Jun 11, 2021 Letters
Reference is made to the letter titled, “What qualification does one need to contribute/discuss/debate issues of national importance” by Joel Bhagwandin (June 9).
No formal or credentialed qualification is required to pen or reply to a letter. There are individuals who never went to university but write extremely well; several write in all the media and I don’t wish to identify their names. They don’t pretend to be university educated. They don’t challenge the competence and skill of those more endowed. They self-study and learn from critiques of others more intellectually endowed than them. They seek to master a subject matter with assistance from those more competent in the field. They are humble. They are not arrogant. All of those qualities were missing in the retort and rejoinder of Joel Bhagwandin whose writings are replete with arrogance.
The subject of tax is a technical issue as is the contract with Exxon. I am far from being a specialist in the fields although I have some background in both. Dr. Ganga Ramdas is an economist and a foremost tax specialist. He also has a quantitative background. His doctoral dissertation is on tax; that is his specialisation. His MA also focused on taxation. He worked at the Bank of Guyana and Ministry of Finance and was also appointed to the IMF and World Bank by Dr. Jagan during the early 1990s. Dr. Ramdas is a foremost authority in taxation. It is out of Bhagwandin’s league to question or derogate Dr. Ramdas background and expertise.
All that Dr. Ramdas penned was that if Exxon were to pay corporate tax for 2020, Guyana would be US$62M richer (probably much more if there is an audit of Exxon’s expense) for 2020. And that amount of taxes would allow each of our pensioners to receive US$2,200 per annum with a lot left over. It is noted that Exxon pays corporate tax to the US (home base) from its earnings in Guyana but no tax to Guyana. Is that fair? A new international agreement is being worked out among the G7 countries in which Exxon would have to pay the US a minimum 15 percent tax in its profits earned in Guyana.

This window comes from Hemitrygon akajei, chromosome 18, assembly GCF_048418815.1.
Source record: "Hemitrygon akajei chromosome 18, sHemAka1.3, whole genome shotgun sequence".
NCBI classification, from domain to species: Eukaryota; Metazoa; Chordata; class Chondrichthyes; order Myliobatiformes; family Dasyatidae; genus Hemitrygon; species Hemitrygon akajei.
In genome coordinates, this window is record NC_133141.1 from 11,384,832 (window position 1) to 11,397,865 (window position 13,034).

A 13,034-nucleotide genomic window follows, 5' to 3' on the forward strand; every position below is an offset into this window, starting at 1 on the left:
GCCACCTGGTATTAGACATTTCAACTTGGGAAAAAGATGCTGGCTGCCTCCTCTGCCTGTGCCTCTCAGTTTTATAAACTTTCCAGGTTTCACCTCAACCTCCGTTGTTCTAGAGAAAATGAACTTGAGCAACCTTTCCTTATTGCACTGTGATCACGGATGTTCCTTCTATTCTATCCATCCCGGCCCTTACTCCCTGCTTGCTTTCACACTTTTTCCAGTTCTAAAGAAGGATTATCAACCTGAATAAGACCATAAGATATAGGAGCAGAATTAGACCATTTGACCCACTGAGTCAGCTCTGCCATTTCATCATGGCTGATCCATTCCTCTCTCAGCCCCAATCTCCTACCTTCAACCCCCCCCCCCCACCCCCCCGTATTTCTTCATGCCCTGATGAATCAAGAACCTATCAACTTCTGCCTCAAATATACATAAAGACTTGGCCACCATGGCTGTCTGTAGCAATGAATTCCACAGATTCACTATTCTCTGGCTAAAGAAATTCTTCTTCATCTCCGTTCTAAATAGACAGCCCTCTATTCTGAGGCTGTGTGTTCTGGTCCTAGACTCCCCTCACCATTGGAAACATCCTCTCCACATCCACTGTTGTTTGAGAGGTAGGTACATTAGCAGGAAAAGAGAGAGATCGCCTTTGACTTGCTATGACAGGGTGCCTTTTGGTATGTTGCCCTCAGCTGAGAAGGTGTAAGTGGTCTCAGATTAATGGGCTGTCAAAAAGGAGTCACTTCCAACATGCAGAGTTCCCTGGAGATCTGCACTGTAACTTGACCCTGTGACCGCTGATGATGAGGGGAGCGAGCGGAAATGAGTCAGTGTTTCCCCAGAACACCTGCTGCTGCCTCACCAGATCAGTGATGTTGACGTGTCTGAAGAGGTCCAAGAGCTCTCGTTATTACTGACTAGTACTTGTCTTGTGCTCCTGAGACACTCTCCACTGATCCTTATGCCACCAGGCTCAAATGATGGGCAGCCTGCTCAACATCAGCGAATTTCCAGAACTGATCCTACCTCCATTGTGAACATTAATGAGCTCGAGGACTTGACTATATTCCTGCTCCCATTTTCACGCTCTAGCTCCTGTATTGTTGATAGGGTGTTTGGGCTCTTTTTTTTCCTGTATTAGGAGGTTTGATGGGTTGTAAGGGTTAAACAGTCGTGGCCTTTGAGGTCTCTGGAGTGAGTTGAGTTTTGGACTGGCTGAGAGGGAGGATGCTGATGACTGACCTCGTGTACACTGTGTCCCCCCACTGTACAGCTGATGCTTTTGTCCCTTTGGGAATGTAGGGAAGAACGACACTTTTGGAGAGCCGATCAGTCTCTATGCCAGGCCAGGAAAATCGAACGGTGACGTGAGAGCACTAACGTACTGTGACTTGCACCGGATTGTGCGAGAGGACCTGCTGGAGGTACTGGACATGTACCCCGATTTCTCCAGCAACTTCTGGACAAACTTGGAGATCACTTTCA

I am no writing scholar. But on writing skills, Dr. Ramdas is flawless, almost to the point of perfection. This is not coincidental. He has sound academic training. He completed an undergraduate degree (BA) at a university with sit in classes amongst other students, all of whom learn from one another – a background that is not possible through the on-line medium of instruction.
Like Dr. Ramdas, I too did traditional studies in the US before re-migrating to Guyana. It is the norm in a traditional university setting in the Caribbean to successfully complete between 30 and 40 in class courses that meet between two to six hours a week for 14 weeks to earn a BA degree. Some colleges in America require more. For the MA, a minimum 10 courses, in class, sit in, are required plus a long paper or a thesis and a comprehensive exam. For the doctorate, an additional 10 courses are mandatory plus comprehensive exams and a two-year dissertation. Dr. Ramdas educational qualification is rock solid. In addition, he taught Economics for some three decades. Joel Bhagwandin is not competent to assess Dr. Ramdas’s argument, characterising it as weak, that Exxon is not paying taxes. Bhagwandin did not follow the hard academic training of Dr. Ramdas for earned degrees.
Let us look at Joel Bhagwandin’s educational background. Bhagwandin is yet to reveal where he got his BA degree, a pre-requisite for admission for graduate studies at a traditional university. Is it that he does not have one? He said he did long distance MA at a university in UK. That university admits students based on work experience and life maturity. We don’t know course requirements and examination standards for the MA as in traditional universities. Bhagwandin says he enrolled for the PhD at another college that awards a doctorate based on one’s writings. The number of Guyanese who would qualify for such PhDs would not fit in a book. It is like giving away PhDs. Much credence is not given to those kinds of degrees.
Bhagwandin states that he also attended various other universities like Cambridge, Columbia, etc. He does not say in what capacity. Students of other universities attend other institutions, but they mean virtually nothing. I also attended Harvard, Columbia, Princeton, and Oxford. But I never cite them in my qualifications because they don’t lead to a degree certification from these prestigious institutions.
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